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Global burden and natural history of COPD 

Global burden and natural history of COPD
Global burden and natural history of COPD

Trevor T. Hansel

and Onn Min Kon

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date: 23 September 2020

The Global Initiative for Chronic Obstructive Lung Disease (GOLD, 2007) defines COPD as a non-reversible, progressive, obstructive lung disease generally caused by the inhalation of noxious gases and particles. COPD is recognized as being both preventable and treatable.

The diagnosis of COPD is frequently made at a late stage, as many patients ignore early symptoms of cough and exertional dyspnea.

The severity of COPD is commonly assessed by spirometry, in terms of the post-bronchodilator forced expiratory volume in one second (FEV1).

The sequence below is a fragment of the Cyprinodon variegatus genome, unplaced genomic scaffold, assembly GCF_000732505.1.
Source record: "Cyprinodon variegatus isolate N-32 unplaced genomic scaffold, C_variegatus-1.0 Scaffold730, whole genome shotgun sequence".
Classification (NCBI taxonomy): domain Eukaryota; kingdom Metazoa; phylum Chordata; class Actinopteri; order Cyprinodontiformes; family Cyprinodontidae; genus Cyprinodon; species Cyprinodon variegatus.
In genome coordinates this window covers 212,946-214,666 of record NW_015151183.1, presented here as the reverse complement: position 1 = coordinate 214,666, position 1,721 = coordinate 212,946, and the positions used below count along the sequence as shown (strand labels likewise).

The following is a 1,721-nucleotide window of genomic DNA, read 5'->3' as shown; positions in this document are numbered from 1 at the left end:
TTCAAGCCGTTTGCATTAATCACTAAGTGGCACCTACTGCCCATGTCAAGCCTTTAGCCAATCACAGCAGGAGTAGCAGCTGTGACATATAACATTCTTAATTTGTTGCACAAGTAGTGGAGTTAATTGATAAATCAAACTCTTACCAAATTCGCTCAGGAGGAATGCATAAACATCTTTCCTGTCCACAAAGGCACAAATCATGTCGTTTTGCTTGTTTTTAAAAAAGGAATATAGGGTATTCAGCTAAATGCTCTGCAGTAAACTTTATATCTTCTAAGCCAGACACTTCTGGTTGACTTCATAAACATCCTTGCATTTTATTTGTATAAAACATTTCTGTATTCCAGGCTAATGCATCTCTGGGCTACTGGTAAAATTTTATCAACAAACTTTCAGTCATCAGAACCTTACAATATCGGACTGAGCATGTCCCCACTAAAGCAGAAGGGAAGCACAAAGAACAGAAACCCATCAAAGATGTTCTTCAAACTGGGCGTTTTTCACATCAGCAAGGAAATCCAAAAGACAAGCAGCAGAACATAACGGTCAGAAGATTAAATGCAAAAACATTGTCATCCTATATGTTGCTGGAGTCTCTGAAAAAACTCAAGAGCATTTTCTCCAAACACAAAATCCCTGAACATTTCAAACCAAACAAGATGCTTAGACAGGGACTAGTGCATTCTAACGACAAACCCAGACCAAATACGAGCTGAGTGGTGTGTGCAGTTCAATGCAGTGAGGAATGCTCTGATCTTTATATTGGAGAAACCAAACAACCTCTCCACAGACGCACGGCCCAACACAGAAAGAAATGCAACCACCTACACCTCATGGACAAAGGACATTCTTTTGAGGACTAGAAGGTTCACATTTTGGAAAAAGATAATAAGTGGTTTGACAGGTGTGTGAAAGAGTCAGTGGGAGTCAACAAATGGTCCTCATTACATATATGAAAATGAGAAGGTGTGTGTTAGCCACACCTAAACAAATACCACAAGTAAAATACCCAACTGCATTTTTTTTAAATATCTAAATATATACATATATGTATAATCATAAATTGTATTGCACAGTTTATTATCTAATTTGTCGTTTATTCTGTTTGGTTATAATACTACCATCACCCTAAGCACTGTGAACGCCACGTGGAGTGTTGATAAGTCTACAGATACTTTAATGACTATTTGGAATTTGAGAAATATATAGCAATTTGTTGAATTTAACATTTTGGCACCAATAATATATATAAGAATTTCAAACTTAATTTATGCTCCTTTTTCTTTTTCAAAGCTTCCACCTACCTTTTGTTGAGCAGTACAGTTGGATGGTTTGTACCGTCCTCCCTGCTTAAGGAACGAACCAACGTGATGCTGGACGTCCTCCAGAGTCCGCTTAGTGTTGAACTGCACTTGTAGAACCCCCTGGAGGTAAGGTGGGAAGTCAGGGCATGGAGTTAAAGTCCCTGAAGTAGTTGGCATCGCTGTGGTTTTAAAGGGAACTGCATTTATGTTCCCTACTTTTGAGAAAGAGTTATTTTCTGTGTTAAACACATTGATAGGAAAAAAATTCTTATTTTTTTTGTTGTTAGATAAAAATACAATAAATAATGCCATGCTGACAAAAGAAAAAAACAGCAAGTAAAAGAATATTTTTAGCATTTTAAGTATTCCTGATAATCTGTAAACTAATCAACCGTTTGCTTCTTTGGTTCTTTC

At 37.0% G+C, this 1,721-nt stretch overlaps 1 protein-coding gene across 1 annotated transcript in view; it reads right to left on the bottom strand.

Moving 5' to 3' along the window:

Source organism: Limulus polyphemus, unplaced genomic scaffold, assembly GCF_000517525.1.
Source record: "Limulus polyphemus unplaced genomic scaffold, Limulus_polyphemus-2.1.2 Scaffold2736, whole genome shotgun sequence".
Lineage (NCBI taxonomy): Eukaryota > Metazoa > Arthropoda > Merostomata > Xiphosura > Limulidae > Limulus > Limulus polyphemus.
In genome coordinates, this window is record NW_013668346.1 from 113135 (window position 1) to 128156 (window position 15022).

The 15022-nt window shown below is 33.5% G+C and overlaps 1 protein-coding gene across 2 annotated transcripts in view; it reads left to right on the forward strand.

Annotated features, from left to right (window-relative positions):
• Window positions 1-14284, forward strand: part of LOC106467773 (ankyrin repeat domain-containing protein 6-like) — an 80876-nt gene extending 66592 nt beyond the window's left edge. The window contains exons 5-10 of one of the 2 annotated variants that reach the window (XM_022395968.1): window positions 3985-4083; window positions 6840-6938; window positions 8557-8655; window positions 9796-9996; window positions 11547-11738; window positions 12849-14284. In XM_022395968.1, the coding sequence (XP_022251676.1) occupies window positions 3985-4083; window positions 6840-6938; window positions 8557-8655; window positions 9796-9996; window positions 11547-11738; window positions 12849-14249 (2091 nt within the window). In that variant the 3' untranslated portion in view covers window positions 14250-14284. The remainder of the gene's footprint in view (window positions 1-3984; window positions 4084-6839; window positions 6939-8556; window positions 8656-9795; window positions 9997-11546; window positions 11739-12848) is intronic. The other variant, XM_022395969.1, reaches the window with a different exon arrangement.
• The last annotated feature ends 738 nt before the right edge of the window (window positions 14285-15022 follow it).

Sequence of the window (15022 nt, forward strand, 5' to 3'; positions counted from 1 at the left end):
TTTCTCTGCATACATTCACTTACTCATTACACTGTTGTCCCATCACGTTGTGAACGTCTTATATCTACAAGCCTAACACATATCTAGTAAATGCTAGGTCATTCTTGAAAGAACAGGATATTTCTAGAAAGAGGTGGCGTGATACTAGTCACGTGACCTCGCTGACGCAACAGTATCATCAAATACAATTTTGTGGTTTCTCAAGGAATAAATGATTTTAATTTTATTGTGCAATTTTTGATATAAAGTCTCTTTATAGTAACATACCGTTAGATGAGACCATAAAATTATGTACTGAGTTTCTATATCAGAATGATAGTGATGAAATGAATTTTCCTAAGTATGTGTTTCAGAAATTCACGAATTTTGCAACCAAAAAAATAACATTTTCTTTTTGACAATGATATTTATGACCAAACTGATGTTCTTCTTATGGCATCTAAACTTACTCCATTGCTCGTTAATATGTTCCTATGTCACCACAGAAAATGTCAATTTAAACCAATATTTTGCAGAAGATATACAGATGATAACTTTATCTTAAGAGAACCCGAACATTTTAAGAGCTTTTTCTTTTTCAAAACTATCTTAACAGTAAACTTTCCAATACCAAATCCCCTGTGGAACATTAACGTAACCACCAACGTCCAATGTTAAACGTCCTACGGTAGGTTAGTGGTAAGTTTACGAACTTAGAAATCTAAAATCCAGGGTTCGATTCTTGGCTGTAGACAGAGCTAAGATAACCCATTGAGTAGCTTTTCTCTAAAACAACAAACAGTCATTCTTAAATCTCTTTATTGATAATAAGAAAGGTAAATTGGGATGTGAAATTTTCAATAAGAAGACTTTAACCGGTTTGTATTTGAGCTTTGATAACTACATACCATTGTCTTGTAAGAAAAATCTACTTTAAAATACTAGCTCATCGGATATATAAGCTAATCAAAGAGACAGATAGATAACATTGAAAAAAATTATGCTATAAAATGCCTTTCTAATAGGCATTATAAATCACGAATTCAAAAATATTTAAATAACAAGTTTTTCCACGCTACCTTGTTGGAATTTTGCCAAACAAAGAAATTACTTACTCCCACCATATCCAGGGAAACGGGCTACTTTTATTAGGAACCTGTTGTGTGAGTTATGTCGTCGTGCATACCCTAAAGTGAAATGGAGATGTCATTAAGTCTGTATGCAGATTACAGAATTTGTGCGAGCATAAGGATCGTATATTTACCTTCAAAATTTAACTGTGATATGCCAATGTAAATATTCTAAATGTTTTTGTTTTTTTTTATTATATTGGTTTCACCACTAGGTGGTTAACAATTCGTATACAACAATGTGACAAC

COPD is generally caused by tobacco smoking, but it is also caused by inhalation of smoke from burning biomass fuel in developing countries.

Tobacco smoking is rising globally because of increased smoking in many low-income countries.

In 2001 COPD was the fifth leading cause of death in high-income countries and the sixth leading cause of death in nations of low and middle income.

A series of genes have been associated with COPD and emphysema, but many of these associations have not been confirmed.

The annual rate of decline in FEV1 is the classical measure of the natural history of COPD.

Extrapulmonary systemic features of COPD include muscle weakness and wasting, cachexia, cardiovascular disease, metabolic syndrome, endocrine defects, anaemia, depression, and malignancies.

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